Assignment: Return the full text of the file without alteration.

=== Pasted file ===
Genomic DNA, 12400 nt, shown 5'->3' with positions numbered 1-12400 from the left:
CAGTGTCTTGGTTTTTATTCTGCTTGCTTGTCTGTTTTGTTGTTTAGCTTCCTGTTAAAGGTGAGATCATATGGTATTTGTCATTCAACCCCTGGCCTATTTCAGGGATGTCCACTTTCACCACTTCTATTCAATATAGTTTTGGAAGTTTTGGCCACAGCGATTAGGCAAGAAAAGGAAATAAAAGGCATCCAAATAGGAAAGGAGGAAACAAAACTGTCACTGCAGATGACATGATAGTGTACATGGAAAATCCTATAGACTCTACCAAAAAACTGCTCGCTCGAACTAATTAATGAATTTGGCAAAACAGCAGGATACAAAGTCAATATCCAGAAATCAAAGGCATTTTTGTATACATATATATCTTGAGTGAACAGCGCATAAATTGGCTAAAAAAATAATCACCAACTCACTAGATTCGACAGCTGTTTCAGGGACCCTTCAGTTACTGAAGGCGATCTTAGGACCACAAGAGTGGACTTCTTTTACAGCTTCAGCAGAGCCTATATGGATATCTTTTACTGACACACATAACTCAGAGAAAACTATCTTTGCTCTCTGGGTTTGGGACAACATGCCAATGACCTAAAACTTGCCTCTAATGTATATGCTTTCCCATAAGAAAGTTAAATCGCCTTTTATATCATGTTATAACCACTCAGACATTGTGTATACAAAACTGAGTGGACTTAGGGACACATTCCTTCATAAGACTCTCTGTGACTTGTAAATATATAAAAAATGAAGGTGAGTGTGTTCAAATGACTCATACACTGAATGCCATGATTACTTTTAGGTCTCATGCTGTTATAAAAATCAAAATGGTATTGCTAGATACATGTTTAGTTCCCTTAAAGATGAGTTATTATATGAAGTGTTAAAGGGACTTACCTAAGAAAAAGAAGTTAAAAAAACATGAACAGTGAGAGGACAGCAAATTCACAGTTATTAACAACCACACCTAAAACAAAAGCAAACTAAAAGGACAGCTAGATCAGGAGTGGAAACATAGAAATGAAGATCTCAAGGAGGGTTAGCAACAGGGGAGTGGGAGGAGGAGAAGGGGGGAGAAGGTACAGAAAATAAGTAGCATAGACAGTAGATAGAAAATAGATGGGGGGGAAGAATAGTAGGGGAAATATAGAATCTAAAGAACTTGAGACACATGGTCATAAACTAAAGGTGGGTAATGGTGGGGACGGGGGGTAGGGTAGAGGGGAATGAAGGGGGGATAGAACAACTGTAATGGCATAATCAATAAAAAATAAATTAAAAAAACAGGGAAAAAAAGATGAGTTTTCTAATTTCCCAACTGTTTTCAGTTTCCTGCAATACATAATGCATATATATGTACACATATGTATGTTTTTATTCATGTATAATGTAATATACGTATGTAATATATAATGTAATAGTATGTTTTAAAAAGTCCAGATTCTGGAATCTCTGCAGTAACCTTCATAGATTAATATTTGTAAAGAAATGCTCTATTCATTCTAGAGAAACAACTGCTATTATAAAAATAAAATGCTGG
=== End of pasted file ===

Genomic DNA, 12400 nt, shown 5'->3' with positions numbered 1-12400 from the left:
CAGTGTCTTGGTTTTTATTCTGCTTGCTTGTCTGTTTTGTTGTTTAGCTTCCTGTTAAAGGTGAGATCATATGGTATTTGTCATTCAACCCCTGGCCTATTTCAGGGATGTCCACTTTCACCACTTCTATTCAATATAGTTTTGGAAGTTTTGGCCACAGCGATTAGGCAAGAAAAGGAAATAAAAGGCATCCAAATAGGAAAGGAGGAAACAAAACTGTCACTGCAGATGACATGATAGTGTACATGGAAAATCCTATAGACTCTACCAAAAAACTGCTCGCTCGAACTAATTAATGAATTTGGCAAAACAGCAGGATACAAAGTCAATATCCAGAAATCAAAGGCATTTTTGTATACATATATATCTTGAGTGAACAGCGCATAAATTGGCTAAAAAAATAATCACCAACTCACTAGATTCGACAGCTGTTTCAGGGACCCTTCAGTTACTGAAGGCGATCTTAGGACCACAAGAGTGGACTTCTTTTACAGCTTCAGCAGAGCCTATATGGATATCTTTTACTGACACACATAACTCAGAGAAAACTATCTTTGCTCTCTGGGTTTGGGACAACATGCCAATGACCTAAAACTTGCCTCTAATGTATATGCTTTCCCATAAGAAAGTTAAATCGCCTTTTATATCATGTTATAACCACTCAGACATTGTGTATACAAAACTGAGTGGACTTAGGGACACATTCCTTCATAAGACTCTCTGTGACTTGTAAATATATAAAAAATGAAGGTGAGTGTGTTCAAATGACTCATACACTGAATGCCATGATTACTTTTAGGTCTCATGCTGTTATAAAAATCAAAATGGTATTGCTAGATACATGTTTAGTTCCCTTAAAGATGAGTTATTATATGAAGTGTTAAAGGGACTTACCTAAGAAAAAGAAGTTAAAAAAACATGAACAGTGAGAGGACAGCAAATTCACAGTTATTAACAACCACACCTAAAACAAAAGCAAACTAAAAGGACAGCTAGATCAGGAGTGGAAACATAGAAATGAAGATCTCAAGGAGGGTTAGCAACAGGGGAGTGGGAGGAGGAGAAGGGGGGAGAAGGTACAGAAAATAAGTAGCATAGACAGTAGATAGAAAATAGATGGGGGGGAAGAATAGTAGGGGAAATATAGAATCTAAAGAACTTGAGACACATGGTCATAAACTAAAGGTGGGTAATGGTGGGGACGGGGGGTAGGGTAGAGGGGAATGAAGGGGGGATAGAACAACTGTAATGGCATAATCAATAAAAAATAAATTAAAAAAACAGGGAAAAAAAGATGAGTTTTCTAATTTCCCAACTGTTTTCAGTTTCCTGCAATACATAATGCATATATATGTACACATATGTATGTTTTTATTCATGTATAATGTAATATACGTATGTAATATATAATGTAATAGTATGTTTTAAAAAGTCCAGATTCTGGAATCTCTGCAGTAACCTTCATAGATTAATATTTGTAAAGAAATGCTCTATTCATTCTAGAGAAACAACTGCTATTATAAAAATAAAATGCTGG